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Russian Commercial Real Estate Performance
While the Russian economic situation is fraught with tension to say the least, experts are predicting a turnaround in the commercial real estate market, albeit a slow one. According to a new report in the Voice of Russia (VoR), real estate firms including Knight Frank and CBRE are finding that demand is high, particularly in the office sector, but that there isn't sufficient supply of the kind of prime assets investors are looking for to meet this demand and bring more sales.
Both CBRE and Knight Frank are predicting a turnaround by the end of this year, CBRE goes for the full commercial real estate market, while Knight Frank stops short at the office sector, predicting rising office rents by the end of the year due to limited delivery of new space.
The Russian economy is almost entirely built on exports of raw materials, with oil exports accounting for well over 40% of GDP. As a result plummeting oil prices led to its being one of the hardest hit by the financial crisis. The GDP fell by 7.8 percent and the number of unemployed increased from 4 million in the summer of 2008 to 7 million (or 9.3 percent) at the beginning of 2010. The Voice of Russia report attests that the commercial real estate market was among those hit particularly hard by the 2008 world financial crisis.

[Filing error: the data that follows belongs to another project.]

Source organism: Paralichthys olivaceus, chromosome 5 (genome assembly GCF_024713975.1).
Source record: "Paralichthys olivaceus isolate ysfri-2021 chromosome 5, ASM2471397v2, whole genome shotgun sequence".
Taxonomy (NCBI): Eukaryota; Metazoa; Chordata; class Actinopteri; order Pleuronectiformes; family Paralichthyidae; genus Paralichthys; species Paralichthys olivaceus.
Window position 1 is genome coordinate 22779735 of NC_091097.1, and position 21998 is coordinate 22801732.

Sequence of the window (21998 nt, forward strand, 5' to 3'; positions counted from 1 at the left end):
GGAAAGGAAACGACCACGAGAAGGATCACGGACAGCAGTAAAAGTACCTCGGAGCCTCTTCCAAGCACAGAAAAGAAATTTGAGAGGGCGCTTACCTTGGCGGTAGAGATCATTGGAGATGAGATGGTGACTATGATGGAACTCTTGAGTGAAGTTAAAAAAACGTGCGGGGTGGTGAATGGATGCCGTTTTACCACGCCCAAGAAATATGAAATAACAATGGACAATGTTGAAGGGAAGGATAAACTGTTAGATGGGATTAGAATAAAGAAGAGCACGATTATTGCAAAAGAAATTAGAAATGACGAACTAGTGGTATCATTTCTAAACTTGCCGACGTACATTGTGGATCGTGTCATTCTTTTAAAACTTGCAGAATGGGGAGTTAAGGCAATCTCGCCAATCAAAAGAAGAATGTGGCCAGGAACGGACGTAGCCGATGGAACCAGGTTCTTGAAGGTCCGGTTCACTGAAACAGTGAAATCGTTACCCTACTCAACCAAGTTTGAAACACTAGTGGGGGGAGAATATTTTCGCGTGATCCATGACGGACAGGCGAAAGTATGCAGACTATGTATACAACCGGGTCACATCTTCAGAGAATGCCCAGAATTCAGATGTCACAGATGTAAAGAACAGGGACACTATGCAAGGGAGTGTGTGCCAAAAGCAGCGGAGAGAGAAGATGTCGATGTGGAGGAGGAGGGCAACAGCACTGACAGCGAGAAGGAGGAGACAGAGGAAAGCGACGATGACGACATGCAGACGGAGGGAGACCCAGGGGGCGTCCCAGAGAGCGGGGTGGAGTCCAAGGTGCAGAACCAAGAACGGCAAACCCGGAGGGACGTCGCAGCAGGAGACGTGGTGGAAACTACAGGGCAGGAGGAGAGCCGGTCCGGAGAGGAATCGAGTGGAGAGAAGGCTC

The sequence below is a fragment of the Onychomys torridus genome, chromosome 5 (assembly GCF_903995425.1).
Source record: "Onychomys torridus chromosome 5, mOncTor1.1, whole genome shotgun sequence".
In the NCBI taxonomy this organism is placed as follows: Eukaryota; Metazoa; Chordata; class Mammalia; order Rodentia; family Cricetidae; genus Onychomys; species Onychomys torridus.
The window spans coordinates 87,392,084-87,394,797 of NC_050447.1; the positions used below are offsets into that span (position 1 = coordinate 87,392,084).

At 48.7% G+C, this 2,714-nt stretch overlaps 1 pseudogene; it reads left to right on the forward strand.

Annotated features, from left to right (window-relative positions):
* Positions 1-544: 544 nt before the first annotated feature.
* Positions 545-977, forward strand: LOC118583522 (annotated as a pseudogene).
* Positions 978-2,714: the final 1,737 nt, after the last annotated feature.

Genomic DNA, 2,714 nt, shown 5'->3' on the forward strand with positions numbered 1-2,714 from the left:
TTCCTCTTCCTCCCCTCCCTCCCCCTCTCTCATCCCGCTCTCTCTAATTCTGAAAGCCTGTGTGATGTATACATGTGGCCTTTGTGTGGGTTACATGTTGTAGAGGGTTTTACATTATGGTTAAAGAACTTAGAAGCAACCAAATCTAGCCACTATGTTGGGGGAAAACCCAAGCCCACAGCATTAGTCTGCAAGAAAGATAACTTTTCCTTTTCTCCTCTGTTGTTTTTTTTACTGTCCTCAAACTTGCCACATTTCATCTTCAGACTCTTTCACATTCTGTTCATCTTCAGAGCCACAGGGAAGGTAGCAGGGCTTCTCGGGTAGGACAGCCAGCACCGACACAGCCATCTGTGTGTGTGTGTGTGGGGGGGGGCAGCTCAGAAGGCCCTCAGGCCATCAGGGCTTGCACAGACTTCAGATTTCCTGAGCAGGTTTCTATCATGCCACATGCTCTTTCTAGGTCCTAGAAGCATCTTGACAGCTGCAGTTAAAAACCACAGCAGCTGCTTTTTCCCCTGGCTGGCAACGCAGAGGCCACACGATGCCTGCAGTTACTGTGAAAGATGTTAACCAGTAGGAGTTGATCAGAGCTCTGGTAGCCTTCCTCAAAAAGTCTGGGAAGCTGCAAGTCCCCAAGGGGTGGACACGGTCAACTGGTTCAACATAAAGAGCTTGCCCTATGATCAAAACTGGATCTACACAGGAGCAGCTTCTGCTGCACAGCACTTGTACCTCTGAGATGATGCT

Growth prospects in Russia are "significantly impeded by uncertainty surrounding the European debt crisis worries, with investors clearly focusing on prime property and risk avoidance," the Voice of Russia reports.
However, according to CBRE and Knight Frank the main problem hindering the recovery is the lack of availability of the kind of prime assets risk averse investors are looking to buy into, leading to a new trend of investors buying into the construction of such assets.
Valentin Gavrilov, research director at CBRE Russia, told the Voice of Russia by phone, "The main problems are volatility and lack of investment grade assets in Russia currently. One emerging trend that we see is related to foreign investors' readiness to enter projects on early stages of construction. They are trying to develop high quality properties themselves, rather than search for completed assets."
Gavrilov added, "The process allows us to speculate about a transition that is presently happening in this segment. As a result, foreign players become more accustomed to building high grade objects themselves with the aim to either sell them later on, or keep them for investment purposes."
According to VoR this trend was also highlighted by Knight Frank earlier this year, when the firm concluded that increasing foreign investment and activity in the development of office premises could help to resolve what they called "the most pressing" issue for the segment, namely the lack of supply of high quality assets. Knight Frank stressed this problem poses "one of the toughest constraints for the growth of the commercial real estate market in Russia", the Voice of Russia said.
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*This page is provided for information purposes only and should not be construed as offering advice. IPIN is not licensed to give financial advice and all information provided by IPIN regarding real estate should never be treated as specific advice or regulations. This is standard practice with property investment companies as the purchase of property as an investment is not regulated by the UK or other Financial Services Authorities.